John Wardell. PHOTO/WAIRARAPA ARCHIVE.

Farmer, politician, volunteer and ‘great father’

EMILY IRELAND
emily.ireland@age.co.nz

Wairarapa lost “one of nature’s last gentlemen” in a fatal car crash last week.

John Wardell, 74, died on Thursday when his car crashed into the War Memorial Bridge near Te Kopi Rd in Gladstone.

Wardell, from a pioneering Wairarapa family, served on the Masterton County Council from 1983 until 1989, and then on the Masterton District Council until 1992.

Masterton councillor David Holmes, a friend, and former neighbour of 51 years, said Wardell was “one of nature’s last gentlemen”.

“He’d probably be the oldest living resident in the Te Whiti area which the Wardell family had a lot to do with.

“Johnny is the last of the legends really.”

Former Masterton mayor Bob Francis echoed Holmes’ sentiments.

“John was a great guy and the community is feeling the incredibly sad loss today,” he said.

“He made an excellent contribution during his terms on council and was really respected by his colleagues.

“It’s a massive loss to the family. I know they will be feeling the loss terribly.”

Wardell and his wife Loes, had four children – Tanya, Melissa, Amanda, and Peter – and raised them all at Te Whiti.

His daughters Melissa Mebus and Amanda Thow told the Times-Age that they were lucky to have had a dad like theirs.

“He was such a kind, loving father and role model to us kids in many ways,” Melissa said.

She recalled how her father was always “a big part” of whatever community he was involved with.

He was one of the first Contiki tour drivers in Europe in his 20s, where he met his wife Loes while skiing in Austria.

He drove the Gladstone School bus when his children were at school, and most recently volunteered to read with children in schools, drove cancer patients to treatment appointments in Wellington, and also helped with Meals on Wheels.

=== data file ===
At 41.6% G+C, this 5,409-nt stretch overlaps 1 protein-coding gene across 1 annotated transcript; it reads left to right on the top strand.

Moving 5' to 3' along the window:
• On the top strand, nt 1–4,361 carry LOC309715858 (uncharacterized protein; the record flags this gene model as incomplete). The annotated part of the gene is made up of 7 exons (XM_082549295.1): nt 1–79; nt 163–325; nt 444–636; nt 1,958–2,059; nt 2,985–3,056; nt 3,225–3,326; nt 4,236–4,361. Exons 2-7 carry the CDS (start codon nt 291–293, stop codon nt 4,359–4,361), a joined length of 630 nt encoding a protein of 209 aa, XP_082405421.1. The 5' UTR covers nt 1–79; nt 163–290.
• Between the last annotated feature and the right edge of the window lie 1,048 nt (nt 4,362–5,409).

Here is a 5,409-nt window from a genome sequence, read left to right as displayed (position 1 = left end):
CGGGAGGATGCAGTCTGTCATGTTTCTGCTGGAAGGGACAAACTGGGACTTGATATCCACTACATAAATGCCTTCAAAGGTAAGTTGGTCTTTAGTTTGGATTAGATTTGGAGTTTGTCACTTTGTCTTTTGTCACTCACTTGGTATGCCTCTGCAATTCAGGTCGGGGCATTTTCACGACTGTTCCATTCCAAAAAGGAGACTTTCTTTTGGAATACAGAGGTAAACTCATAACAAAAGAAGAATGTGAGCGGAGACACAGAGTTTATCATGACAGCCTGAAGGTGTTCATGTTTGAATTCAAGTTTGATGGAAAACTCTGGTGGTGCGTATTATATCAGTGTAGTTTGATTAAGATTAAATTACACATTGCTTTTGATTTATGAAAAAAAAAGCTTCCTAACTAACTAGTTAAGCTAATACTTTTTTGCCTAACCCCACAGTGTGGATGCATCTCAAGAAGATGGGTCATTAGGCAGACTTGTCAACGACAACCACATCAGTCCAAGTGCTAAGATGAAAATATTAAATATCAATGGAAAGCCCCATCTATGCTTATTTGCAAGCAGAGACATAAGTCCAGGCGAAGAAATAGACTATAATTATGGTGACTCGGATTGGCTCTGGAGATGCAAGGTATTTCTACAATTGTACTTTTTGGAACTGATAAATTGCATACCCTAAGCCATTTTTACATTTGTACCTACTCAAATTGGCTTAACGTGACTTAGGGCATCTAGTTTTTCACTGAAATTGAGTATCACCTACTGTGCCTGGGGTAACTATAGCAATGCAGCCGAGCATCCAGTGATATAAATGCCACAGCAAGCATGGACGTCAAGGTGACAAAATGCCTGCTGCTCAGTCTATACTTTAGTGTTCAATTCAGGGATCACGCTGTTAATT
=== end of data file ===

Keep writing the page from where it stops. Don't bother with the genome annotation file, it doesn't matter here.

He was a keen walker, cyclist, and tennis player, and loved nature, but his health took a hit in 2018 when he had heart surgery.

“It took him a while to get back on his bike, quite literally, but he did get back on it,” Mebus said.

Wardell was a sheep and beef farmer, but he also spent the last 13 years of his working life as a parliamentary services officer at the Beehive in Wellington.

Wardell’s family had been farming on the banks of the Ruamahanga River for more than 140 years, and his grandfather, Herbert Wardell, who was born in London in 1830, became Wairarapa’s first resident magistrate.

Wairarapa Archive historian Gareth Winter said he knew Wardell well from his many visits to the archive where he had donated some valuable records his family held.

Wardell was a “quietly spoken generous man, friendly and gracious, and he loved to talk history”, Winter said.

“He was a gentle man and a gentleman.”

Others in the community said Wardell was a man who had made an impact on many lives.

“He was the most charismatic, warm, and thoughtful human being,” a family friend said.

“He always made you feel like the most interesting person in the world.

“His smile and genuine interest in all people made him truly unique.”

Wardell is survived by his wife Loes, children Tanya, Melissa, Amanda, and Peter, and 11 grandchildren.

Masterton Mayor Lyn Patterson extended her condolences to the family.